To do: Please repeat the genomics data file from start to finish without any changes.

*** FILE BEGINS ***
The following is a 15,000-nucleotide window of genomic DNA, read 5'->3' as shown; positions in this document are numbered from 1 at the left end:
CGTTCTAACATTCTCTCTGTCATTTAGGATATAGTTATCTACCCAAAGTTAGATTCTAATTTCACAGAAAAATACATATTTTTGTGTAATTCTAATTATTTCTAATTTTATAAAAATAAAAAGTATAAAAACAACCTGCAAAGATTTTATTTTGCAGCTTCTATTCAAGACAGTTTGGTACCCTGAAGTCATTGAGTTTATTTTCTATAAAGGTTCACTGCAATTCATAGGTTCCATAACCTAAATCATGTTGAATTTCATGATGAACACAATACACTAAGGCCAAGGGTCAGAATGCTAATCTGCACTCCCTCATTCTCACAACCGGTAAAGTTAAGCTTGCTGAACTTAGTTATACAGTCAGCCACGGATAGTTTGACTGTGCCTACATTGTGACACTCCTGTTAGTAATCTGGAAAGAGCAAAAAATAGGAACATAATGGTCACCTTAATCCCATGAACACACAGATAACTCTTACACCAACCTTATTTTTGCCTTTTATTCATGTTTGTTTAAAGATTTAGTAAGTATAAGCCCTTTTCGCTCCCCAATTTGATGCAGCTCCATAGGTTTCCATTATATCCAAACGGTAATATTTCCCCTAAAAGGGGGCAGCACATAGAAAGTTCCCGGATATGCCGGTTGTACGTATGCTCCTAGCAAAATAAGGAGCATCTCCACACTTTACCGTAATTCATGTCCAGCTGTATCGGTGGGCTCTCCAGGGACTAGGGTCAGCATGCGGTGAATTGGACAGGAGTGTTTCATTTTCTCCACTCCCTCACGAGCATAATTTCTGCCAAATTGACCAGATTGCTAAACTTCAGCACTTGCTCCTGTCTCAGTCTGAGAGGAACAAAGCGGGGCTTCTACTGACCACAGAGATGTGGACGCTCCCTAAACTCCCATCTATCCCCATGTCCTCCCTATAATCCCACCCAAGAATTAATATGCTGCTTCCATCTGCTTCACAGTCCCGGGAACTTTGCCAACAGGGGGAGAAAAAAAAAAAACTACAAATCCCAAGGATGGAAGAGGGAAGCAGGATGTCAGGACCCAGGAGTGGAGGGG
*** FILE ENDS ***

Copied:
The following is a 15,000-nucleotide window of genomic DNA, read 5'->3' as shown; positions in this document are numbered from 1 at the left end:
CGTTCTAACATTCTCTCTGTCATTTAGGATATAGTTATCTACCCAAAGTTAGATTCTAATTTCACAGAAAAATACATATTTTTGTGTAATTCTAATTATTTCTAATTTTATAAAAATAAAAAGTATAAAAACAACCTGCAAAGATTTTATTTTGCAGCTTCTATTCAAGACAGTTTGGTACCCTGAAGTCATTGAGTTTATTTTCTATAAAGGTTCACTGCAATTCATAGGTTCCATAACCTAAATCATGTTGAATTTCATGATGAACACAATACACTAAGGCCAAGGGTCAGAATGCTAATCTGCACTCCCTCATTCTCACAACCGGTAAAGTTAAGCTTGCTGAACTTAGTTATACAGTCAGCCACGGATAGTTTGACTGTGCCTACATTGTGACACTCCTGTTAGTAATCTGGAAAGAGCAAAAAATAGGAACATAATGGTCACCTTAATCCCATGAACACACAGATAACTCTTACACCAACCTTATTTTTGCCTTTTATTCATGTTTGTTTAAAGATTTAGTAAGTATAAGCCCTTTTCGCTCCCCAATTTGATGCAGCTCCATAGGTTTCCATTATATCCAAACGGTAATATTTCCCCTAAAAGGGGGCAGCACATAGAAAGTTCCCGGATATGCCGGTTGTACGTATGCTCCTAGCAAAATAAGGAGCATCTCCACACTTTACCGTAATTCATGTCCAGCTGTATCGGTGGGCTCTCCAGGGACTAGGGTCAGCATGCGGTGAATTGGACAGGAGTGTTTCATTTTCTCCACTCCCTCACGAGCATAATTTCTGCCAAATTGACCAGATTGCTAAACTTCAGCACTTGCTCCTGTCTCAGTCTGAGAGGAACAAAGCGGGGCTTCTACTGACCACAGAGATGTGGACGCTCCCTAAACTCCCATCTATCCCCATGTCCTCCCTATAATCCCACCCAAGAATTAATATGCTGCTTCCATCTGCTTCACAGTCCCGGGAACTTTGCCAACAGGGGGAGAAAAAAAAAAAACTACAAATCCCAAGGATGGAAGAGGGAAGCAGGATGTCAGGACCCAGGAGTGGAGGGG